The general tendency of respondents was to prefer to hire graduates from schools from which they themselves had graduated. The small number of respondents that preferred the certificate graduates was probably due to general ignorance of what the certificate actually is. The certificate (from UCLA) is awarded to students successfully completing a 9-12 month course in prosthetics and orthotics and the general entrance requirement for the program is a prior degree (not necessarily in a related field) and other entrance examinations.

Fig. 9


Graduates were asked whether they felt the greatest need for practitioners was in prosthetics, orthotics, or both fields.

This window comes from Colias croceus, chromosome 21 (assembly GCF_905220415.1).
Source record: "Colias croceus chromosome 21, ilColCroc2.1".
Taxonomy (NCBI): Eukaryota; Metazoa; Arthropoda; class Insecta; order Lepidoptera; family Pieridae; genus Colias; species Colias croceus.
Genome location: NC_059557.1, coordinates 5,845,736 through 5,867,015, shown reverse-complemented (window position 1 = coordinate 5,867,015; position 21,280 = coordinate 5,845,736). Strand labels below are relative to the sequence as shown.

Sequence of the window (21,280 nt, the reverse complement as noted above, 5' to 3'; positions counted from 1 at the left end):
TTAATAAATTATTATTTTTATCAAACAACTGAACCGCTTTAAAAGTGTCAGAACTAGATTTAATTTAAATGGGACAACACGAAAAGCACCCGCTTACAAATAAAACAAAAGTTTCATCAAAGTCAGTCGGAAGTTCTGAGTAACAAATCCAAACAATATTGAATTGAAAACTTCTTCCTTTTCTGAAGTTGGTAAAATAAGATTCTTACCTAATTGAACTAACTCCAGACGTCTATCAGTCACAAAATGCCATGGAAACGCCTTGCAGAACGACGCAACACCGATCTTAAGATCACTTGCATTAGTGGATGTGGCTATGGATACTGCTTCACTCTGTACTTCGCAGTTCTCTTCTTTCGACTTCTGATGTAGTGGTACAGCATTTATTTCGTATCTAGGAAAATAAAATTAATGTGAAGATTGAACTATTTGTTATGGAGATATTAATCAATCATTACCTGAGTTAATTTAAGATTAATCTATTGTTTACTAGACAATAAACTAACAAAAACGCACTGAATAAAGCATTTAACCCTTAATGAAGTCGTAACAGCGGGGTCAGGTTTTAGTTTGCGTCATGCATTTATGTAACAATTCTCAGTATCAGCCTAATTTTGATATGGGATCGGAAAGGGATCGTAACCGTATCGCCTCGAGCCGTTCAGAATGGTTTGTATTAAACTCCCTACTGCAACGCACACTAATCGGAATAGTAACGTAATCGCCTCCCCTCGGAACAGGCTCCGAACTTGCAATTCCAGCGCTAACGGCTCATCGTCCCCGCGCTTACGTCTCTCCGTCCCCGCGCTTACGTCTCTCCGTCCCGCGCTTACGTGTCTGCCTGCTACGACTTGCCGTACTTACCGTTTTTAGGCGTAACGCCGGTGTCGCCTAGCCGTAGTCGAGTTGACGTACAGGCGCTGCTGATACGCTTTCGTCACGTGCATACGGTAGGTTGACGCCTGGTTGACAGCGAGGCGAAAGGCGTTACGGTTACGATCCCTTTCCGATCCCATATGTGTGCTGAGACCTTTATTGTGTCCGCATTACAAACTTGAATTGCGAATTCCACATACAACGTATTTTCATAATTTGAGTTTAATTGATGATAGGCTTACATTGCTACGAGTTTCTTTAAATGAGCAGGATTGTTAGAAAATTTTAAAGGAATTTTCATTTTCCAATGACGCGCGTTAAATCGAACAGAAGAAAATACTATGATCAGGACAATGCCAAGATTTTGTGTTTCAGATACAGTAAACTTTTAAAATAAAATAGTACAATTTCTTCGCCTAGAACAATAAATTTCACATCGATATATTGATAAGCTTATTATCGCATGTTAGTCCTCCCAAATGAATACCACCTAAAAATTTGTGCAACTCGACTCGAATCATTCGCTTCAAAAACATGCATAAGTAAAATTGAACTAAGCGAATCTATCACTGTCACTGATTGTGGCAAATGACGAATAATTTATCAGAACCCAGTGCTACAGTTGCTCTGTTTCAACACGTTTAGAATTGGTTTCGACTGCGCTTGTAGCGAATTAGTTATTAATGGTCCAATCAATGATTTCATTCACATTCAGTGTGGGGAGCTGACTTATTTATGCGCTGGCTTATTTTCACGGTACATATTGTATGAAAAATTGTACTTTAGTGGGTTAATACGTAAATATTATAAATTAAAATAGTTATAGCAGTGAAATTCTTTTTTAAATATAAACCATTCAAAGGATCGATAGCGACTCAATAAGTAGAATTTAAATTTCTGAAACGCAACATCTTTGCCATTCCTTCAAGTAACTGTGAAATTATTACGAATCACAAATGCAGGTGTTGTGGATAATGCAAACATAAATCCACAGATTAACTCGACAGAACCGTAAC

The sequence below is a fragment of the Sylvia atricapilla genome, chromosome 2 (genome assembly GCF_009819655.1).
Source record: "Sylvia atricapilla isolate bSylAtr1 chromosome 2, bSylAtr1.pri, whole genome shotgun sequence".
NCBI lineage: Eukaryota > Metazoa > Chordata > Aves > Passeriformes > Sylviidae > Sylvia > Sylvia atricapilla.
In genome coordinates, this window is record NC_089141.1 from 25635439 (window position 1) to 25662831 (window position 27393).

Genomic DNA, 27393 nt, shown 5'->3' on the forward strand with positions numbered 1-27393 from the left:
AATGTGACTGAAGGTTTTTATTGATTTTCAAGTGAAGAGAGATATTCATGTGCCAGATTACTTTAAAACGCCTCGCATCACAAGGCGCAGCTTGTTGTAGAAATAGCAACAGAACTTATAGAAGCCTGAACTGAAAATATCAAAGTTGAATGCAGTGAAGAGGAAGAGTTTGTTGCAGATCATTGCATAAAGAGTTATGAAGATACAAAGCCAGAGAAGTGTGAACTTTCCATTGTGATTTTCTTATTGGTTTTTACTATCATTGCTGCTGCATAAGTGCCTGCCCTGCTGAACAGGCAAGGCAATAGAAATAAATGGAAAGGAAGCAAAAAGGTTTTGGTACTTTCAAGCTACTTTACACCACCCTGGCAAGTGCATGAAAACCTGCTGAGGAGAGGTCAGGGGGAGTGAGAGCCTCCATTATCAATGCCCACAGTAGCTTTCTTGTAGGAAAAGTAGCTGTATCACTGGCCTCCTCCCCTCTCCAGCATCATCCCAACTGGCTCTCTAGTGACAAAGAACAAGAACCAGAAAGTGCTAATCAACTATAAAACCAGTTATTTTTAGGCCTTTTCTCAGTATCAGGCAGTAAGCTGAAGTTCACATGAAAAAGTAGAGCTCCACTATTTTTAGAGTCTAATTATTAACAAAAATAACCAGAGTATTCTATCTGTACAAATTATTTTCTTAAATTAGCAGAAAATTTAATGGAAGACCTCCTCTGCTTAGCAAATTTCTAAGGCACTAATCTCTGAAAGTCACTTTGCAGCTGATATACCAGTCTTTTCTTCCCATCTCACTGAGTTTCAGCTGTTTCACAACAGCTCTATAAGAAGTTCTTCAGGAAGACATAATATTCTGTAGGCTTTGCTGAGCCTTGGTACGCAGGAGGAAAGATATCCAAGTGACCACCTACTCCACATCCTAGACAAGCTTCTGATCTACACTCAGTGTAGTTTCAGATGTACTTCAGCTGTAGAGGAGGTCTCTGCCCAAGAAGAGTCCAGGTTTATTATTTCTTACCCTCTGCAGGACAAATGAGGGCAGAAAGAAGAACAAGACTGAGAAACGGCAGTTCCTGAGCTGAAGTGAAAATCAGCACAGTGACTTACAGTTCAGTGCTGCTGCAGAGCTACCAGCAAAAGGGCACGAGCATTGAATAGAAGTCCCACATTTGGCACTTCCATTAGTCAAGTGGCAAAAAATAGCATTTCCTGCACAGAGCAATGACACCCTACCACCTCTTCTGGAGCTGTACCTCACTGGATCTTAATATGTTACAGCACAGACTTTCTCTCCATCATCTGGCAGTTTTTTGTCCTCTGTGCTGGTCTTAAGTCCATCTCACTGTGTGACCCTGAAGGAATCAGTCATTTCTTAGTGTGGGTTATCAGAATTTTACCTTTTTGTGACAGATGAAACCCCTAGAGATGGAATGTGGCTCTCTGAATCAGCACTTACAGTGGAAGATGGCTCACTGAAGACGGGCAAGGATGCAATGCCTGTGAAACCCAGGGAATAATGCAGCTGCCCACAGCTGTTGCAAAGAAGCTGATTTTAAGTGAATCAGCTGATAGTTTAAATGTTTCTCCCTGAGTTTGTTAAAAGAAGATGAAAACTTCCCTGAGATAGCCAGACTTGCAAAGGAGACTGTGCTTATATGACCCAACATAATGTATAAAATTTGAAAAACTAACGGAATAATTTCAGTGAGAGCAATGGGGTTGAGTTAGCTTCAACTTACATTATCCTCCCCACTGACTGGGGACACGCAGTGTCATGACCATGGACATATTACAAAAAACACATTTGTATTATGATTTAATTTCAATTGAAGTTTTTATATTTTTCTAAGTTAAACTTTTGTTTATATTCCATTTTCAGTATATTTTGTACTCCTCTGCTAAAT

Fig. 10

The results shown definitely relate to the present needs of the field. One might think that prosthetists would indicate a need for prosthetists or for both prosthetists and orthotists, but the fact that 45 respondents indicated they felt the greater need was for orthotists in the field means that the manpower shortage in orthotics must be very obvious. A recent article** states that there are approximately 476 prosthetics patients to one prosthetist but the ratio of potential orthotics patients to orthotists is 4,000/1. A greater manpower shortage in orthotics is apparent despite the fact that most orthotics patients are not permanently disabled, as are prosthetics patients.

This situation does not appear to be changing. As stated previously, the vast majority of graduates prefer to be certified in prosthetics even though eight of the nine educational outlets in this field include orthotics in their programs.